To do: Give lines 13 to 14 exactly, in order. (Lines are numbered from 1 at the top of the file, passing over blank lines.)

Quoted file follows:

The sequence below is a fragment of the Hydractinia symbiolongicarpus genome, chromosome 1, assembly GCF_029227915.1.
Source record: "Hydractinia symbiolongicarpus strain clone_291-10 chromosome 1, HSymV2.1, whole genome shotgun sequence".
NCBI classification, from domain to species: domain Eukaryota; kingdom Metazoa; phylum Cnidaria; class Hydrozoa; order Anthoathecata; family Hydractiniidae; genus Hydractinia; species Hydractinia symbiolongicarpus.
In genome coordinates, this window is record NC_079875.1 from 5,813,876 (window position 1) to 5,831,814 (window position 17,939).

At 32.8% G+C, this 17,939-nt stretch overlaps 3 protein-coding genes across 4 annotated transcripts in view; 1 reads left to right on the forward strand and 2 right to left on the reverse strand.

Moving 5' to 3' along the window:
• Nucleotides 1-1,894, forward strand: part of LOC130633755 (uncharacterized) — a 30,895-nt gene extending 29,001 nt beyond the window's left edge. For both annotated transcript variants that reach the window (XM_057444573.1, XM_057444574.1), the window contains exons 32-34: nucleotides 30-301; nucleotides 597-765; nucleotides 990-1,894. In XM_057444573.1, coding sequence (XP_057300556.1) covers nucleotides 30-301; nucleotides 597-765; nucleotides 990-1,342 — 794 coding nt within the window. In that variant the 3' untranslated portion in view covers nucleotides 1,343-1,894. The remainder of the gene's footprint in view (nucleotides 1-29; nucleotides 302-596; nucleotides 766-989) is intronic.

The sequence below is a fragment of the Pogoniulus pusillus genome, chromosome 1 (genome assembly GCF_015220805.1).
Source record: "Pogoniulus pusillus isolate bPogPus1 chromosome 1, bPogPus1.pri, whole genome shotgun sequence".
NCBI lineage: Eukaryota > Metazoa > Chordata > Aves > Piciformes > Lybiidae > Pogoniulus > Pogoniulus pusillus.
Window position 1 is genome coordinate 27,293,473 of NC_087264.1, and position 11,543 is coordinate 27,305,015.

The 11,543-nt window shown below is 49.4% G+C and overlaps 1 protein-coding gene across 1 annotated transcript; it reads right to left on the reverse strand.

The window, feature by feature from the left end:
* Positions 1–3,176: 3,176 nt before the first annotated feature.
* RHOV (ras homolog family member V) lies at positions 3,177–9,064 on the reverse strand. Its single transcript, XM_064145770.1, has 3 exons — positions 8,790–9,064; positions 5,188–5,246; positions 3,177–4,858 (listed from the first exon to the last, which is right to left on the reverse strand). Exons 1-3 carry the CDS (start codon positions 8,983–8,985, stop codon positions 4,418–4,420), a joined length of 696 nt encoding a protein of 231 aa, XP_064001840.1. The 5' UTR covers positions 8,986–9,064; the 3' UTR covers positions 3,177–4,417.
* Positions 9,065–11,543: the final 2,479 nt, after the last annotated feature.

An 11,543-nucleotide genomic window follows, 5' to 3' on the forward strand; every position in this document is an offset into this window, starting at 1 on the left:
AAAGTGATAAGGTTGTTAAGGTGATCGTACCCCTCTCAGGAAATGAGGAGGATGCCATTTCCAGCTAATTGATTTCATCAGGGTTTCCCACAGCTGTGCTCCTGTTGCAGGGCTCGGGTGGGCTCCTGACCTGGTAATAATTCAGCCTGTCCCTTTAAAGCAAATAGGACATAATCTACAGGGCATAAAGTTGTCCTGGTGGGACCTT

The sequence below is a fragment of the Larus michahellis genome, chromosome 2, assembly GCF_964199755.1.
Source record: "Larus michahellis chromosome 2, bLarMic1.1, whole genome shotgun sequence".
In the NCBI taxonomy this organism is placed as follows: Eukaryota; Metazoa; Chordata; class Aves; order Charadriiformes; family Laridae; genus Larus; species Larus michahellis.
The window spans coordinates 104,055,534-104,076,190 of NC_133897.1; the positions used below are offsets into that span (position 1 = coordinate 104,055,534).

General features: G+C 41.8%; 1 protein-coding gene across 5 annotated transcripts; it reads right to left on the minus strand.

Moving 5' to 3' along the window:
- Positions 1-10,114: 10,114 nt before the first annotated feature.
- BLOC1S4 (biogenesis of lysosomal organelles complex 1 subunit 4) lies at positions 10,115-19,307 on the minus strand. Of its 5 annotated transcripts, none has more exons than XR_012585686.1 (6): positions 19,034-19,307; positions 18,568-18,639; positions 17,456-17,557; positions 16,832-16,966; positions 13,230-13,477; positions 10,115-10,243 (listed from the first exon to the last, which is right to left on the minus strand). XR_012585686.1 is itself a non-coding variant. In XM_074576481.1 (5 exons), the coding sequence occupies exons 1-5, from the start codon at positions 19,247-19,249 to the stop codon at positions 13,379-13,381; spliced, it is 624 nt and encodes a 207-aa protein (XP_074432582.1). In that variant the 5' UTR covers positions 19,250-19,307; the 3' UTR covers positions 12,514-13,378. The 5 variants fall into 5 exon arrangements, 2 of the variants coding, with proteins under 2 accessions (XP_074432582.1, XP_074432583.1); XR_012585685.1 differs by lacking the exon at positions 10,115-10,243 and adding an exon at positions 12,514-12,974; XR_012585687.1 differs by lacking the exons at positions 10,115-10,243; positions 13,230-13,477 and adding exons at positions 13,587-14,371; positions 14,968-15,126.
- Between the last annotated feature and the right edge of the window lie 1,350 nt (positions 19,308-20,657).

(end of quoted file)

The window, feature by feature from the left end:
* Positions 1–3,176: 3,176 nt before the first annotated feature.